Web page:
Lust drove Judah. Not only that, being an Israelite he knew prostitution was a sin in God’s eyes. He believed that women were to be pure and their roles in society was to marry and have lots of children to carry on the family line. She must remain a virgin until her marriage and then she must remain faithful to her husband. Failure to do so meant execution. Judah believed all of this and still he saw no harm in being with a prostitute. He approached her, she did not approach him. There’s something to be said about Judah’s character here. Tamar knew that he would approach her. Why would she think that? Perhaps by the way Judah behaved around Canaanite women. We can’t say for sure that Judah was promiscuous but somehow Tamar knew he would come to her for her “services”. She knew he would sleep with her as a prostitute and he did.
Judah saw no harm in doing so either. However, he was infuriated with Tamar when he found out she was going to have a child. He ordered her to burned alive. She would not get away with her sin. She would not bring an illegitimate child into his family. She would not shame him in this way. He saw no harm in what he did with prostitutes, but he demanded the death of his daughter-in-law for being one and for nearly bringing a child into his line that would cost him his inheritance. What is so ironic in this is that it is because of Tamar’s actions that provided him a legal heir.
As she was being taken to die she produced Judah’s staff, cord, and seal to him telling him that the man to whom they belonged was the father of her child. Judah, recognizing these things as his, realized what he had done, that all of this occurred because he failed to live up to his family obligations of giving Shelah to her as her Levirite husband. He owned up to his wrong, which also says a lot about his character, and cancelled her execution, declaring that she was the more righteous of the two. He gave her a home, provided for her, and never touched her again. Her child would be recognized as Judah’s heir. Tamar gave birth to twins, Perez and Zerah. It would be from the line of Perez that the Messiah, Jesus Christ would come.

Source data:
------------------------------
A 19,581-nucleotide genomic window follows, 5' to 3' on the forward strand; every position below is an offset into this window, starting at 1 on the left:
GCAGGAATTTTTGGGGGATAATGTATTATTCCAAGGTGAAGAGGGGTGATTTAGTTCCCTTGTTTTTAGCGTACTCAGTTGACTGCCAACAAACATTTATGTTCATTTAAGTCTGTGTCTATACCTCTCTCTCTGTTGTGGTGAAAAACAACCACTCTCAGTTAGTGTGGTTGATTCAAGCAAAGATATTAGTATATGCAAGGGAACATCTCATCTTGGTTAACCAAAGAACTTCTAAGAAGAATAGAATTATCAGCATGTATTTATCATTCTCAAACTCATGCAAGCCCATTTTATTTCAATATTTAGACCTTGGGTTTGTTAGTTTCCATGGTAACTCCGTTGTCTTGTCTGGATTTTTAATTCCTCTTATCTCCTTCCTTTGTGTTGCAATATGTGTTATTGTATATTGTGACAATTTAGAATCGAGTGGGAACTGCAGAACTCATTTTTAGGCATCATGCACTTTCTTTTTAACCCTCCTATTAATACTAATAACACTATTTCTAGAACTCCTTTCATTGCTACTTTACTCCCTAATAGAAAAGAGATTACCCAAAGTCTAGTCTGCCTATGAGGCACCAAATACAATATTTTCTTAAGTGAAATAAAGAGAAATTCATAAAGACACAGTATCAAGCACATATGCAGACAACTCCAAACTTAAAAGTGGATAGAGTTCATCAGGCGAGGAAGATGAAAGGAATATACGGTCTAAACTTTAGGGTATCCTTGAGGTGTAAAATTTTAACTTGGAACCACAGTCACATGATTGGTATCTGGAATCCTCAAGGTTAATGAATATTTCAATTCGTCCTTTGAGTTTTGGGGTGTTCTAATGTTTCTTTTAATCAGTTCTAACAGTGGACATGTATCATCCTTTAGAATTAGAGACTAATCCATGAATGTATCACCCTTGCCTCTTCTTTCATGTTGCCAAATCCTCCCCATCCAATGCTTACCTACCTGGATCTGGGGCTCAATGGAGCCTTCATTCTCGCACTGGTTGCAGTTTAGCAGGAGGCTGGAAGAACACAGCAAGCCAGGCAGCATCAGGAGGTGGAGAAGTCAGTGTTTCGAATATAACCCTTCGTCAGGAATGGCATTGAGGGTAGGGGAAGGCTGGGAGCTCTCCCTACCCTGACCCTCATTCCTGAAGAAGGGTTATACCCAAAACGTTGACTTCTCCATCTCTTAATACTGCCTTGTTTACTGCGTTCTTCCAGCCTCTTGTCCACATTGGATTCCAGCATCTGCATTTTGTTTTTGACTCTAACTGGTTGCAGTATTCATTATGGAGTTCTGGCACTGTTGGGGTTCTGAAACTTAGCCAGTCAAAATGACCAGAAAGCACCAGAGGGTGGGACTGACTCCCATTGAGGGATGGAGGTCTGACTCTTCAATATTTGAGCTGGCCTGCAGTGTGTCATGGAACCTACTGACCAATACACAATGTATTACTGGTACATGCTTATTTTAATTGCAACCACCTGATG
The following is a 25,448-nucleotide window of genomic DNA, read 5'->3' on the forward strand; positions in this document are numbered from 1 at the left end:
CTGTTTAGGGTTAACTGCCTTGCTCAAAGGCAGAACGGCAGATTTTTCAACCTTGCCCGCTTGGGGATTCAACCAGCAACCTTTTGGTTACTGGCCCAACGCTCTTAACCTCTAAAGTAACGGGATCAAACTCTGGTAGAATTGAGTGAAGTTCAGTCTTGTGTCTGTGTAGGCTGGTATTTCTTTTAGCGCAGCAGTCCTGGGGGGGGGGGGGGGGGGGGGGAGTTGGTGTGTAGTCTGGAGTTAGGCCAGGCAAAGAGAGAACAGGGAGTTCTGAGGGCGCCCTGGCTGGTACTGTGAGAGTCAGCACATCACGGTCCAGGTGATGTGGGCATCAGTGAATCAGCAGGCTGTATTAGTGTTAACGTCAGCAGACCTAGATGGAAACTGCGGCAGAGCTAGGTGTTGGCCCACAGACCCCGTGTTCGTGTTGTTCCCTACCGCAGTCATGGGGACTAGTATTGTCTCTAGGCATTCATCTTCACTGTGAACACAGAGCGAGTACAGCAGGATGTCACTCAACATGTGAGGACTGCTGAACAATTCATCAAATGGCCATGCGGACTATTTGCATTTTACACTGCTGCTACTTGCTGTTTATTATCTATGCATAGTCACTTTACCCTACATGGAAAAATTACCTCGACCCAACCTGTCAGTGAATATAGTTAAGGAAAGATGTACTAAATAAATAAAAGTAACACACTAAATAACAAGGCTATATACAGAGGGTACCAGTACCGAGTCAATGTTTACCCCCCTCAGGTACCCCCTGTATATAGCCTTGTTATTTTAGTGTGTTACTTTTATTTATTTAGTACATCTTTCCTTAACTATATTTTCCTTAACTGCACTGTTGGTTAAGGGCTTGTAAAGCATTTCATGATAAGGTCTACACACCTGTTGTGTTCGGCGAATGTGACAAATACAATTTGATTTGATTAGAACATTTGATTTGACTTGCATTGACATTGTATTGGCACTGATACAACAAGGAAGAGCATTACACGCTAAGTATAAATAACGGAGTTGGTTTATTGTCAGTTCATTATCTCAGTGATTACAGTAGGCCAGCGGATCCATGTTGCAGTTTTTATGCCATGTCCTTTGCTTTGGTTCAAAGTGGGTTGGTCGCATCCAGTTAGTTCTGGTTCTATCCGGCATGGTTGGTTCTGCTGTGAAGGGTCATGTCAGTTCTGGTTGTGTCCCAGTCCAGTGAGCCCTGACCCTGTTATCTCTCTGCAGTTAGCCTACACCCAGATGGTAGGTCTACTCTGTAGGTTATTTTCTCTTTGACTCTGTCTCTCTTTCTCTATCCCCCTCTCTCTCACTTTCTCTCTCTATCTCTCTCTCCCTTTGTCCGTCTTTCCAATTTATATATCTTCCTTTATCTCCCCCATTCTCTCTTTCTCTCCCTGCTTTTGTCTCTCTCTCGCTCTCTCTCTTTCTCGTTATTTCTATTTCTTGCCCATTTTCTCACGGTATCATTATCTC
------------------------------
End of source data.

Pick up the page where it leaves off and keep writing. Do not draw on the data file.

No matter how much we cover up our sin, it is always going to be there and eventually it will be discovered. Whenever we see someone else committing the very same sin, it makes us uncomfortable and angry. We can own up to our sin and ask for forgiveness or we can continue to try to hide it and become hard and bitter because of it. Judging others of a sin that we are committing ourselves makes us hypocrites. It also makes us hard and unforgiving.
Judah made things right for Tamar. God blessed them both with not one son, but two. Twins.
This woman is included in the genealogy of Jesus. She was determined to have a child to preserve Judah’s line. She was not a Jew but a Gentile. The genealogy of Christ carries the name of a Gentile woman who tricked her father-in-law into giving her the child he denied her by not giving her his son. Judah is no less guilty than Tamar. She was a woman some consider of questionable behavior. Why would she be included in the Messianic line? For the same reason Judah is included, and why all the others in His line are included. To show that even though man is sinful and wicked, God forgives. He uses the unjust as much as He uses the just. He uses us despite our faults and sins. We see in His genealogy the very reason God sent His Son in the first place. Mankind needs a Savior.
Jesus is the King of the Jews, and by having a Gentile in his family line, it makes Him King of the Gentiles as well. As God told Abraham, because of his faithfulness and obedience to Him, all of mankind would be blessed through him (Genesis 22:18). Both Jew and Gentile. He truly is the King of kings and Lord of lords.
New International Version Life Application Study Bible
©1997 Zonderman Publishing; Tyndale Publishing House
Next in the series: Rahab